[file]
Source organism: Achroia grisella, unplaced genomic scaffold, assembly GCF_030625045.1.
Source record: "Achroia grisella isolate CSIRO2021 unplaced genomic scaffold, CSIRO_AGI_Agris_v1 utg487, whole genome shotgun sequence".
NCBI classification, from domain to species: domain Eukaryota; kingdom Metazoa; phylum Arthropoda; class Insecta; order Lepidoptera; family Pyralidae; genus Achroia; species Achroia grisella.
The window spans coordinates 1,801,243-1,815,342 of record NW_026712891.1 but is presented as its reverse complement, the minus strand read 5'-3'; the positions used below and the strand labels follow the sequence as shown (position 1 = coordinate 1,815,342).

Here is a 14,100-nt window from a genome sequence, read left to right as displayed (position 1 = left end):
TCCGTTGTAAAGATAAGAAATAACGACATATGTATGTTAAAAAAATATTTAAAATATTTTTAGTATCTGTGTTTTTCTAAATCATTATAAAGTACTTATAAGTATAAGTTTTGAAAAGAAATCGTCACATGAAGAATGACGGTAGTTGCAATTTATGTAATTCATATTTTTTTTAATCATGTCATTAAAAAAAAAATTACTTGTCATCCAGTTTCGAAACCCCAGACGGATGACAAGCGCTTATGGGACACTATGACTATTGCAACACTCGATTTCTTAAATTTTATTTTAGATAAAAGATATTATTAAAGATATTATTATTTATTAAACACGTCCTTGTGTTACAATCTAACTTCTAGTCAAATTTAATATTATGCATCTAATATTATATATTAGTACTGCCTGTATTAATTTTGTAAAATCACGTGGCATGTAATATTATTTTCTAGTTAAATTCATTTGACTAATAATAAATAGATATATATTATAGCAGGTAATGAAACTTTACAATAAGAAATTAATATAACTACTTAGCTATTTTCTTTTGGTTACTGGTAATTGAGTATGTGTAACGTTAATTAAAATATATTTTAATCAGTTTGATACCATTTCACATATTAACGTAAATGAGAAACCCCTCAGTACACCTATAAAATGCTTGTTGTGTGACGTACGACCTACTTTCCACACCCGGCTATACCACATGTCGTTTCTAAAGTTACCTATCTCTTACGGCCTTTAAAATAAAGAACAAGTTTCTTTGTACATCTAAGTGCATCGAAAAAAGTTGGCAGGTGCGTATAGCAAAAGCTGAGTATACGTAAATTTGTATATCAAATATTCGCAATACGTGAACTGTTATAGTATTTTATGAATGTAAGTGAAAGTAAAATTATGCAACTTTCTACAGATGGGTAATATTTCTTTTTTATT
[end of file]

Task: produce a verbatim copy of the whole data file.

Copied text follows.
Source organism: Achroia grisella, unplaced genomic scaffold, assembly GCF_030625045.1.
Source record: "Achroia grisella isolate CSIRO2021 unplaced genomic scaffold, CSIRO_AGI_Agris_v1 utg487, whole genome shotgun sequence".
NCBI classification, from domain to species: domain Eukaryota; kingdom Metazoa; phylum Arthropoda; class Insecta; order Lepidoptera; family Pyralidae; genus Achroia; species Achroia grisella.
The window spans coordinates 1,801,243-1,815,342 of record NW_026712891.1 but is presented as its reverse complement, the minus strand read 5'-3'; the positions used below and the strand labels follow the sequence as shown (position 1 = coordinate 1,815,342).

Here is a 14,100-nt window from a genome sequence, read left to right as displayed (position 1 = left end):
TCCGTTGTAAAGATAAGAAATAACGACATATGTATGTTAAAAAAATATTTAAAATATTTTTAGTATCTGTGTTTTTCTAAATCATTATAAAGTACTTATAAGTATAAGTTTTGAAAAGAAATCGTCACATGAAGAATGACGGTAGTTGCAATTTATGTAATTCATATTTTTTTTAATCATGTCATTAAAAAAAAAATTACTTGTCATCCAGTTTCGAAACCCCAGACGGATGACAAGCGCTTATGGGACACTATGACTATTGCAACACTCGATTTCTTAAATTTTATTTTAGATAAAAGATATTATTAAAGATATTATTATTTATTAAACACGTCCTTGTGTTACAATCTAACTTCTAGTCAAATTTAATATTATGCATCTAATATTATATATTAGTACTGCCTGTATTAATTTTGTAAAATCACGTGGCATGTAATATTATTTTCTAGTTAAATTCATTTGACTAATAATAAATAGATATATATTATAGCAGGTAATGAAACTTTACAATAAGAAATTAATATAACTACTTAGCTATTTTCTTTTGGTTACTGGTAATTGAGTATGTGTAACGTTAATTAAAATATATTTTAATCAGTTTGATACCATTTCACATATTAACGTAAATGAGAAACCCCTCAGTACACCTATAAAATGCTTGTTGTGTGACGTACGACCTACTTTCCACACCCGGCTATACCACATGTCGTTTCTAAAGTTACCTATCTCTTACGGCCTTTAAAATAAAGAACAAGTTTCTTTGTACATCTAAGTGCATCGAAAAAAGTTGGCAGGTGCGTATAGCAAAAGCTGAGTATACGTAAATTTGTATATCAAATATTCGCAATACGTGAACTGTTATAGTATTTTATGAATGTAAGTGAAAGTAAAATTATGCAACTTTCTACAGATGGGTAATATTTCTTTTTTATT